The first official census (1881–1893) took 10 years to finish. In 1893 the results were compiled and presented. This census is the first modern, general and standardized census accomplished not for taxation nor for military purposes, but to acquire demographic data. The population was divided into ethno-religious and gender characteristics. Numbers of both male and female subjects are given in ethno-religious categories including Muslims, Greeks (including Greek Macedonians, Asia Minor Greeks, Pontic Greeks, and Caucasus Greeks, all Orthodox Christians under the Greek Orthodox Patriarchate of Constantinople from extremely distinct ethnic origin), Armenians, Bulgarians, Catholics, Jews, Protestants, Latins, Syriacs and Gypsies.[5][6]

In 1867 the Council of States took charge of drawing population tables, increasing the precision of population records. They introduced new measures of recording population counts in 1874. This led to the establishment of a General Population Administration, attached to the Ministry of Interior in 1881-1882. Somehow, these changes politicized the population counts.

Ottoman Census Values
Administrative Unit Total Pop Armenian Pop Armenian %
Van Vilayet 132,007 55,051 41.70%
Bitlis Vilayet 338,642 108,050 31.91%
Izmit 228,443 44,953 19.68%
Erzurum Vilayet 637,015 120,147 18.86%
Dersaadet 903,482 166,185 18.39%
Vilayet of Mamuret-ul-Aziz 466,579 83,394 17.87%
Diyarbekir Vilayet 414,657 60,175 14.51%
Sivas Vilayet 980,876 129,085 13.16%
Adana Vilayet 398,764 36,695 9.20%
Halep Vilayet 819,238 70,663 8.63%
Ankara Vilayet 1,018,744 81,437 7.99%
Hüdavendigar Vilayet 1,454,294 70,262 4.83%
Trabzon Vilayet 1,164,595 49,782 4.27%
Sehremanati Mülhakati 88,306 3,074 3.48%
Edirne 985,962 18,458 1.87%
Çatalca 61,001 979 1.60%
Biga 143,904 1,842 1.28%
Konya 1,022,834 10,972 1.07%
Aydin 1,478,424 15,229 1.03%
Zor 51,270 474 0.92%
Kastamonu 968,884 6,652 0.69%
Kudüs 258,860 1,610 0.62%
Beyrut 620,763 2,921 0.47%
Suriye 551,135 1,478 0.27%
Selanik 1,038,953 51 0.00%
Cezayir-i Bahri Sefid 286,736 10 0.00%
Manastir 711,466 22 0.00%
1,139,651

1905-1906 Ottoman census

After 1893 the Ottoman Empire established a statistics authority (Istatistik-i Umumi Idaresi) under which results of another official census was published in 1899.

Istatistik-i Umumi Idaresi conducted a new census survey for which field work lasted two years (1905–06). 2-3 million people in Iraq and Syria remained unregistered and uncounted.[7] As a factual note this survey's complete (total) documentation was not published. Results of regional studies on this data were published later, which were sorted by their publication date. Included in the publication and subsequent ones was the Ottoman Empire's population as of 1911, 1912, and 1914. The substantial archival documentation on the census has been used in many modern studies and international publications. After 1906 the Ottoman Empire began to disband and a chain of violent wars such as the Italo-Turkish War, Balkan Wars and World War I drastically changed the region, its borders, and its demographics.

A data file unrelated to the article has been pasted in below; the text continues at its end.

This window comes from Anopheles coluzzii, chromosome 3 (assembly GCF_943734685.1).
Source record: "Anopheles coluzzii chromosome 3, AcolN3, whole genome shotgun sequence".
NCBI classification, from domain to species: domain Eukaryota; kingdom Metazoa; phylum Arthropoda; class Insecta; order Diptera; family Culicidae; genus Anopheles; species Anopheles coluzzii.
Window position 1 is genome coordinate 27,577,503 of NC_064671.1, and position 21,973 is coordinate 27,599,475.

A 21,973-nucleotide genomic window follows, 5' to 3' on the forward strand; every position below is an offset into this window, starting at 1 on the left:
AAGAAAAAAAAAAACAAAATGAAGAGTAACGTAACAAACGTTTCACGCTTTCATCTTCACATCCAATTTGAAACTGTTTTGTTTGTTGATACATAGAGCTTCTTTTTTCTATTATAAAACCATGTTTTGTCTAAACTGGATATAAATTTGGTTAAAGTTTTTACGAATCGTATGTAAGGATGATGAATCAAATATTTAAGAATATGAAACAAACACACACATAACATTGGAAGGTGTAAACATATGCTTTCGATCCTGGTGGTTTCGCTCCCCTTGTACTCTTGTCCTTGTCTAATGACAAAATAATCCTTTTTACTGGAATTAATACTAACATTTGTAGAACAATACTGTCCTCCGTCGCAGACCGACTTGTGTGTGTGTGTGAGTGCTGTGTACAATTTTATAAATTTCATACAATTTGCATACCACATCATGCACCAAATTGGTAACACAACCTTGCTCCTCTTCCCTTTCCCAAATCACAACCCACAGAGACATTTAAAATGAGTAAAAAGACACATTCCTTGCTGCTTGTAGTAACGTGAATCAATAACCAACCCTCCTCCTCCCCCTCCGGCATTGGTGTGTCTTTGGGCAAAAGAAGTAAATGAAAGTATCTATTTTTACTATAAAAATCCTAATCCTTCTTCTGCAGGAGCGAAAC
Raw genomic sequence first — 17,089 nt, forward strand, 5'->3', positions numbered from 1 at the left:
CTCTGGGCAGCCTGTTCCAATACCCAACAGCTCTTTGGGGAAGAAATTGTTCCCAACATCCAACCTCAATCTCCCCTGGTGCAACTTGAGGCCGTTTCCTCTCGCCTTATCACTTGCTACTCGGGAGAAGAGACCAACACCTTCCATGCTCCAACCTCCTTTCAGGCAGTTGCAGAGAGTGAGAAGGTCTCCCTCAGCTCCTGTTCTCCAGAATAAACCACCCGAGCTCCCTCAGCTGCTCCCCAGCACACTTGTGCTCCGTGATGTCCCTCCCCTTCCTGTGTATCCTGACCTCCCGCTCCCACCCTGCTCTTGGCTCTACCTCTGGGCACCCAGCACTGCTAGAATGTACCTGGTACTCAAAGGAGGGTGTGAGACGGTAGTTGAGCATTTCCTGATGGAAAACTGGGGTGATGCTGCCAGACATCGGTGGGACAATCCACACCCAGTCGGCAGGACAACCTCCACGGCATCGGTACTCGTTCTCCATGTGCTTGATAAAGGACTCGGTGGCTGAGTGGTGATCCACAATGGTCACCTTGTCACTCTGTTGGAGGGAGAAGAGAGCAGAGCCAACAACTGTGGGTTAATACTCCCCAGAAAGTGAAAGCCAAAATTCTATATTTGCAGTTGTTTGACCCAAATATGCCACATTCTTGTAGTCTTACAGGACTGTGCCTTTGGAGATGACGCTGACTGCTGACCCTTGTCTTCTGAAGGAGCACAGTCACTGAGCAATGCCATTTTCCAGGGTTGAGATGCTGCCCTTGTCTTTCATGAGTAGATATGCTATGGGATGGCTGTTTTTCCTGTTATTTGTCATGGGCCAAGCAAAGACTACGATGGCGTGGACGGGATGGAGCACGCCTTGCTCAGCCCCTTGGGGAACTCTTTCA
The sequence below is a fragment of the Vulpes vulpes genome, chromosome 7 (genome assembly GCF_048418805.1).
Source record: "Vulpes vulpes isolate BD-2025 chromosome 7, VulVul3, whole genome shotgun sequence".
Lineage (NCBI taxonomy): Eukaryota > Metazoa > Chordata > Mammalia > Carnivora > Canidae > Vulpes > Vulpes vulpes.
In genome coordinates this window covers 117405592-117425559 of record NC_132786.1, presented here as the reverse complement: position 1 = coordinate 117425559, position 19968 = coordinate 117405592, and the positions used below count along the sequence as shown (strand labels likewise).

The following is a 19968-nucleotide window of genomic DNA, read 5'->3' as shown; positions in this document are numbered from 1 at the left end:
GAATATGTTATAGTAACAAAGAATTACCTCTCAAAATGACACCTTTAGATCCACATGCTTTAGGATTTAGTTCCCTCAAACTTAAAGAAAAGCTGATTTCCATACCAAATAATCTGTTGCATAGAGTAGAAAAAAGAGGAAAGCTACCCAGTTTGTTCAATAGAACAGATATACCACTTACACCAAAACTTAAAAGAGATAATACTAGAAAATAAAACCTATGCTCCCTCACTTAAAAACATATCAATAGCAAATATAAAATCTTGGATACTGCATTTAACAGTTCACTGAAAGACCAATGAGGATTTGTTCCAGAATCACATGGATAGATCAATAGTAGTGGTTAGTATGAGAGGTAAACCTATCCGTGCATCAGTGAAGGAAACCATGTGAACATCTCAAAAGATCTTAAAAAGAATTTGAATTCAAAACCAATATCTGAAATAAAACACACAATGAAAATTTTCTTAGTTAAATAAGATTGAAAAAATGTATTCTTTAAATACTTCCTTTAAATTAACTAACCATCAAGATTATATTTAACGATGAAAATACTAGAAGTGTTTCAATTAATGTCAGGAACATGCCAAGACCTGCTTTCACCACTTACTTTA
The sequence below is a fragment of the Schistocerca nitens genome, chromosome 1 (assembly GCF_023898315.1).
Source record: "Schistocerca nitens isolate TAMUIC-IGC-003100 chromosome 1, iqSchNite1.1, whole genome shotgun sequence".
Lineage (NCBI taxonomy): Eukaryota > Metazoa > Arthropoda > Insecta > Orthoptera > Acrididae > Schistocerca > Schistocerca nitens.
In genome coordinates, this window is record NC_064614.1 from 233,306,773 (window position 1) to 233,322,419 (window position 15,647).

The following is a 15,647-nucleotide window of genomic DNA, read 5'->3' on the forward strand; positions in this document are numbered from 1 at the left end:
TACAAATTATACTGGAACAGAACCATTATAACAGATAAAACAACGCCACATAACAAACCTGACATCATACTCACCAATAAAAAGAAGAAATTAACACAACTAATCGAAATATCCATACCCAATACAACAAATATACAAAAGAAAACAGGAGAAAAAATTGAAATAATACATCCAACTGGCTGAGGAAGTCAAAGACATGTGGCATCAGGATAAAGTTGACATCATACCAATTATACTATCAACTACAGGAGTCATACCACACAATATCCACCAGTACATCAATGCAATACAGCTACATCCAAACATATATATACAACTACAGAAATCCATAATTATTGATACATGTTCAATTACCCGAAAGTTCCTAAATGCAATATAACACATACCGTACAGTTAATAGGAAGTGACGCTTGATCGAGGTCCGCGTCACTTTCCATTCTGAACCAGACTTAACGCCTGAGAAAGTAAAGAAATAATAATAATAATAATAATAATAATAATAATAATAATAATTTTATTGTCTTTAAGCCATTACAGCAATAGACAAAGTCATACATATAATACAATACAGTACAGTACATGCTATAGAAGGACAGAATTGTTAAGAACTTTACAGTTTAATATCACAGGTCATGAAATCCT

Population distribution of the Millets in the Ottoman Empire in 1906, according to the official census[8]-[9]
Millet Inhabitants % of total
Muslimsa 15,498,747 - 15,518,478 76.09% - 74.23%
Greeksb 2,823,065 - 2,833,370 13.86% - 13.56%
Armeniansc 1,031,708 - 1,140,563 5.07% - 5.46%
Bulgarians 761,530 - 762,754 3.74% - 3.65%
Jews 253,435 - 256,003 1.24% - 1.23%
Protestantsd 53,880 0.26%
Othersd 332,569 1.59%
Total 20,368,485 - 20,897,617 100.00%
Notes: a The Muslim Millet includes all Muslims. The largest of them being Turks, Arabs and Kurds.
b The Greek Millet includes all Christians part of the Greek Orthodox Church. This includes Slavs and Albanians.
c This includes the various Assyrian Churches.
d The first source doesn't include Protestants and "others".

1914 Ottoman census

1914 Official Census Values (Male-Female Aggregated)[10]
Province Muslim Armenian Greek
Adana 341.903 (74.8%) 52.650 (13%) 8.974 (2.2%)
Ankara 877.285 (92.5%) 51.556 (5.4%) 20.240 (2.1%)
Antalya 235.762 (95.01%) 630 (.02%) 12.385 (4.97%)
Aydın (İzmir) 1.249.067 20.287 299.097
Bitlis 309.999 (72.5%) 117.492 (27.5%) 0
Bolu 399.281 2.970 5.115
Canik 265.950 27.319 98.739
Çatalca 20.048 842 36.791 (63.78%)
Diyarbekir 492.101 65.850 1.935
Edirne 360.411 19.773 224.680
Erzurum 673.297 134.377 4.864
Eskişehir 140.678 8.592 2.613
Halep 576.320 40.843 21.954
Harput 446.379 79.821 971
Hüdavendigâr 474.114 60.119 74.927
İçil 102.034 341 2.507
İzmit 226.859 55.852 40.048
Kale-i Sultaniye 149.903 2.474 8.550
Kastamonu 737.302 8.959 20.958
Karahisar-ı Sahib 277.659 7.439 632
Karesi 359.804 8.653 97.497
Kayseri 184.292 50.174 26.590
Konya 750.712 12.971 25.150
Kostantiniyye 560.434 82.880 205.752
Menteşe 188.916 12 19.923
Kütahya 303.348 4.548 8.755
Maraş 152.645 32.322 34
Niğde 227.100 4.936 58.312
Sivas 939.735 147.099 75.324
Trabzon 921.128 38.899 161.574
Urfa 149.384 16.718 2
Van 179.380 67.792 1
Zor 65.770 232 45
Total 13.390.000 1.173.422 1.564.939